Thinking inside the box
I met Jan-Keno at the FIPP Digital Innovators’ Summit event in Berlin last month, on a stand containing all manner of wearable-tech from smart-watches and activity trackers, through to the Samsung Gear VR – a pioneering new piece of eyewear produced in conjunction with Oculus that turns your smartphone into a complete virtual reality headset.
What seemed to steal the show was a piece from Google. Dubbed simply ‘Google Cardboard’, it was another good example of how Google had taken a seemingly cutting edge piece of media-technology – the Yahoo! Homepage, behavioural ad-targeting, news curation – and stripped everything back to show that all you really need to enjoy the latest digital trend is a couple of elastic bands and a cardboard box, in this case literally.
“We’ve brought the Samsung/Oculus Gear VR,” said Janssen. “But we also have these very charming – cheap – cardboard boxes where you just put a smartphone in and just start-up a VR app. It doesn’t look like anything when you just look at the phone, but when you put it in this box, you really have a Virtual Reality headset. It’s really fun and I think it’s really impressive to get such a good quality out of a little cardbox. The most important thing is that you have the head tracking: when you move your head in reality you move your head in virtual reality as well, and that’s what tricks your brain into really being in there.”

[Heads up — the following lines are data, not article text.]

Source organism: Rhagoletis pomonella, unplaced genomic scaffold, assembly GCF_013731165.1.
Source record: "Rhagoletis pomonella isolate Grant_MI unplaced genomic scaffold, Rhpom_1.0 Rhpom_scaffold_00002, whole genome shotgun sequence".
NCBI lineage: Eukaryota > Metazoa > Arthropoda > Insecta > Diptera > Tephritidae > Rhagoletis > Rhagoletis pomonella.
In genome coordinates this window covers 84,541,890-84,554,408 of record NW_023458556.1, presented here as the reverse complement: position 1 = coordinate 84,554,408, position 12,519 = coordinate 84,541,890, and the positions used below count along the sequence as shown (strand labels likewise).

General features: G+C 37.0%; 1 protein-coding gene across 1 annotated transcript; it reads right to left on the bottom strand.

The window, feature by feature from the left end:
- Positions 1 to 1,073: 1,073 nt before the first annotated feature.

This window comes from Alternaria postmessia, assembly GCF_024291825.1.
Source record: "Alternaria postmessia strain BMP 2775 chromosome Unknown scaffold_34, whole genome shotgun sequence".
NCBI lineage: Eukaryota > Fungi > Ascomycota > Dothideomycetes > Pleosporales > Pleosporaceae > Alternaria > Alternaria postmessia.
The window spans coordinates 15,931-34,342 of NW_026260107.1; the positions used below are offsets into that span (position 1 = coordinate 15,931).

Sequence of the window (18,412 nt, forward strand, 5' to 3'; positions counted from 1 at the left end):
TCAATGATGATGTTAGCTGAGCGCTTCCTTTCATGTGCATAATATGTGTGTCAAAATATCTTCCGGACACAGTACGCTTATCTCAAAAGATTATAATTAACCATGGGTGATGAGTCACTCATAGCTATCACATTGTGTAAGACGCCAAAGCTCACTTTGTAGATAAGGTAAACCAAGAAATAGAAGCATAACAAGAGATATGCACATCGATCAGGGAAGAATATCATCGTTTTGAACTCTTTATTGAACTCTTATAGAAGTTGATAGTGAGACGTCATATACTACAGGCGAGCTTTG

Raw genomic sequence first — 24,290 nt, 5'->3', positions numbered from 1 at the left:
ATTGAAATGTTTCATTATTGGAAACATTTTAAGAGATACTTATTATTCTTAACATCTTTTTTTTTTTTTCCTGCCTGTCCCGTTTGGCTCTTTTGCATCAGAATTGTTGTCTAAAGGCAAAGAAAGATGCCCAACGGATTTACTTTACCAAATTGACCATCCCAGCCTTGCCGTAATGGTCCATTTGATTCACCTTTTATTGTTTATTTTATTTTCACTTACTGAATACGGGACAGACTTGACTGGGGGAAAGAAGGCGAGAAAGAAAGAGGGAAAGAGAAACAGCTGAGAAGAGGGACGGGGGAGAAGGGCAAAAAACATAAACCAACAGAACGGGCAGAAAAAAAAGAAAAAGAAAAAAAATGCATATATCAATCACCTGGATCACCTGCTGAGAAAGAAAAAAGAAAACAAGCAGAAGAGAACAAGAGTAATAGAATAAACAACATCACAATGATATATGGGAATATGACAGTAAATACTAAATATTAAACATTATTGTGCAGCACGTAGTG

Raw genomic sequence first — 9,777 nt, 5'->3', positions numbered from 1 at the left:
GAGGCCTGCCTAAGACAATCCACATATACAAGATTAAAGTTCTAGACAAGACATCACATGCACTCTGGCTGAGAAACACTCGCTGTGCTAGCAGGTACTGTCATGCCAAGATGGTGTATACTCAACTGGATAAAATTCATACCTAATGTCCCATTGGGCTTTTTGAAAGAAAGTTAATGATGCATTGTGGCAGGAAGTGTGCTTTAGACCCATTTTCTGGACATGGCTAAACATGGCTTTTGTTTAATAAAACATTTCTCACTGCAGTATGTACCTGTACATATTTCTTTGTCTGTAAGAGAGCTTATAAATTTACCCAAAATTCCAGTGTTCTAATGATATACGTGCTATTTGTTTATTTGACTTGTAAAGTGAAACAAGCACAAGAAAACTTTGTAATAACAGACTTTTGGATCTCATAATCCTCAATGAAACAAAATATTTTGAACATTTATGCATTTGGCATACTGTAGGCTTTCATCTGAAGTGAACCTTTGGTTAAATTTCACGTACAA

Was Google Cardboard as graphically and immersively sophisticated as the Samsung Gear VR? Probably not. But it wasn’t far off. And what is startling when you strip everything back to a couple of elastic bands and a carboard box is the ease with which our smartphones – those little computers that never leave our side – are increasingly being turned into immersive experiences and wearable tech. Today’s giant oversized glasses and cardboard boxes may not seem so scary, but by the time this technology has evolved into a micro-chip implant and a set of digital contact lenses, it may well do!
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